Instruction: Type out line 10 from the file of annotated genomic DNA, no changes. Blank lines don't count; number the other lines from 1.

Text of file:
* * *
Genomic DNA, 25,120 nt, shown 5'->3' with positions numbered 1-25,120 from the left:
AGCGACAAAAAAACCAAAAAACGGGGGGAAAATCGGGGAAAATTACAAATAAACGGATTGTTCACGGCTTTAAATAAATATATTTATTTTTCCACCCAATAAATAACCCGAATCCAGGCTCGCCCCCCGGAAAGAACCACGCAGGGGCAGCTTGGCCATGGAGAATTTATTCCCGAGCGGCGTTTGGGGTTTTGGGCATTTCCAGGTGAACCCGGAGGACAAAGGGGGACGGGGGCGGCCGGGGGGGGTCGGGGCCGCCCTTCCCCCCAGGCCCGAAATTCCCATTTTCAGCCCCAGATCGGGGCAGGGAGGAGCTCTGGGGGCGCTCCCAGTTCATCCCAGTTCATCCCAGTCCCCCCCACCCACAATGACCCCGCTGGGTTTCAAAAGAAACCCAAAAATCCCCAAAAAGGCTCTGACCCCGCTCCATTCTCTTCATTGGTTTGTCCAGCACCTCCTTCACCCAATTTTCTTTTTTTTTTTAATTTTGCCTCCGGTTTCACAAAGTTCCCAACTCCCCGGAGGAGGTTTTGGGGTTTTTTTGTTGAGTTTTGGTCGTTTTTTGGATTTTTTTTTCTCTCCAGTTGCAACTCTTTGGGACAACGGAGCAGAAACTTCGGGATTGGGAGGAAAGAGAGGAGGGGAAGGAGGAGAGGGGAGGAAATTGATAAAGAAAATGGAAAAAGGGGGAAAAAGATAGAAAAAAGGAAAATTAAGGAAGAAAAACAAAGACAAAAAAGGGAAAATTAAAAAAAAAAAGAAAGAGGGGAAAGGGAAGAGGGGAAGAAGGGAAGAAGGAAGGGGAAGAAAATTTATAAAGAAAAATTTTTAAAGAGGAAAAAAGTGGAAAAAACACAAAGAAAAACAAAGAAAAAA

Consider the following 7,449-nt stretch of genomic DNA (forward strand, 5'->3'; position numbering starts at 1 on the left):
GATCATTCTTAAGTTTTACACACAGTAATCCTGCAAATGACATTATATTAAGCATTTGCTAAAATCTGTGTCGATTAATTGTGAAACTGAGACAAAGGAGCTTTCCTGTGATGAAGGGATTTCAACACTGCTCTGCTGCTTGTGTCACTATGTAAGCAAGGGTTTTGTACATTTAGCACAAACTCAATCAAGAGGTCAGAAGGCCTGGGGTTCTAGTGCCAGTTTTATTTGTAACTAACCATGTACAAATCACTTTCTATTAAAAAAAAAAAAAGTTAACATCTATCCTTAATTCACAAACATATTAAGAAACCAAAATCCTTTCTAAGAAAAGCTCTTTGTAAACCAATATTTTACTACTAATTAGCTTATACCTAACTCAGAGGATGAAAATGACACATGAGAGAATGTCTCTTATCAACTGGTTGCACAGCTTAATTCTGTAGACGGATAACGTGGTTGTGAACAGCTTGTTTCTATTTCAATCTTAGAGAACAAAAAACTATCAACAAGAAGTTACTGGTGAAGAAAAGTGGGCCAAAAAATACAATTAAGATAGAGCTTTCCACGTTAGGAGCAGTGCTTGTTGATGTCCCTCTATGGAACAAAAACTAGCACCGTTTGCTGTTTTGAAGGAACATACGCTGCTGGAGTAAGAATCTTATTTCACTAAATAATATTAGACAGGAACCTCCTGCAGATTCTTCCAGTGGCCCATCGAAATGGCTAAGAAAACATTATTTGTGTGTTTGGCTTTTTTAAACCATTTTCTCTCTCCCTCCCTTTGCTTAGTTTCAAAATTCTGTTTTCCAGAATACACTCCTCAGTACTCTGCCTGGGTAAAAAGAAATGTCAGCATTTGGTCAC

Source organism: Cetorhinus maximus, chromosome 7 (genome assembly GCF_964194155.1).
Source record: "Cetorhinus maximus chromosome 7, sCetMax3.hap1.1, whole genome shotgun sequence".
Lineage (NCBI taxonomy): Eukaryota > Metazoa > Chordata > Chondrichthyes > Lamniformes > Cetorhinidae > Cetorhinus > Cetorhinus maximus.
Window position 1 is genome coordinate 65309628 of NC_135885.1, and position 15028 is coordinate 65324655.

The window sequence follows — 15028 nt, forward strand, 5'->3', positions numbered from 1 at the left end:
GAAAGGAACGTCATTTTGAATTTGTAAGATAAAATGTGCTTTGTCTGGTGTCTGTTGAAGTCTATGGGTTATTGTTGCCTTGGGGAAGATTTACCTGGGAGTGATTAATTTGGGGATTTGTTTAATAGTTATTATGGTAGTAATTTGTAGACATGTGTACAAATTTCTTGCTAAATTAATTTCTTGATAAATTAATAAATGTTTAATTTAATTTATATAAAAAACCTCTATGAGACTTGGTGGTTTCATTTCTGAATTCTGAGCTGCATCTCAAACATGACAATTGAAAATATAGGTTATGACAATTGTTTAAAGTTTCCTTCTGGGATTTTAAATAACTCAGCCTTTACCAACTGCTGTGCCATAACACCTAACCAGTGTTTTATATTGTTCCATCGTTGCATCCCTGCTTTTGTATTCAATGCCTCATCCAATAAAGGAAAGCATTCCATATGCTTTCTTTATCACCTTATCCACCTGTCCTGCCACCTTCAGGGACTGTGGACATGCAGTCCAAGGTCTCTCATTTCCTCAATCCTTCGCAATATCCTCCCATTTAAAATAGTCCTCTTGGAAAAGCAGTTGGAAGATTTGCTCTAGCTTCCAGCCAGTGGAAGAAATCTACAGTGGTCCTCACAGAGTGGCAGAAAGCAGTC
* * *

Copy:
GAAAGGAACGTCATTTTGAATTTGTAAGATAAAATGTGCTTTGTCTGGTGTCTGTTGAAGTCTATGGGTTATTGTTGCCTTGGGGAAGATTTACCTGGGAGTGATTAATTTGGGGATTTGTTTAATAGTTATTATGGTAGTAATTTGTAGACATGTGTACAAATTTCTTGCTAAATTAATTTCTTGATAAATTAATAAATGTTTAATTTAATTTATATAAAAAACCTCTATGAGACTTGGTGGTTTCATTTCTGAATTCTGAGCTGCATCTCAAACATGACAATTGAAAATATAGGTTATGACAATTGTTTAAAGTTTCCTTCTGGGATTTTAAATAACTCAGCCTTTACCAACTGCTGTGCCATAACACCTAACCAGTGTTTTATATTGTTCCATCGTTGCATCCCTGCTTTTGTATTCAATGCCTCATCCAATAAAGGAAAGCATTCCATATGCTTTCTTTATCACCTTATCCACCTGTCCTGCCACCTTCAGGGACTGTGGACATGCAGTCCAAGGTCTCTCATTTCCTCAATCCTTCGCAATATCCTCCCATTTAAAATAGTCCTCTTGGAAAAGCAGTTGGAAGATTTGCTCTAGCTTCCAGCCAGTGGAAGAAATCTACAGTGGTCCTCACAGAGTGGCAGAAAGCAGTC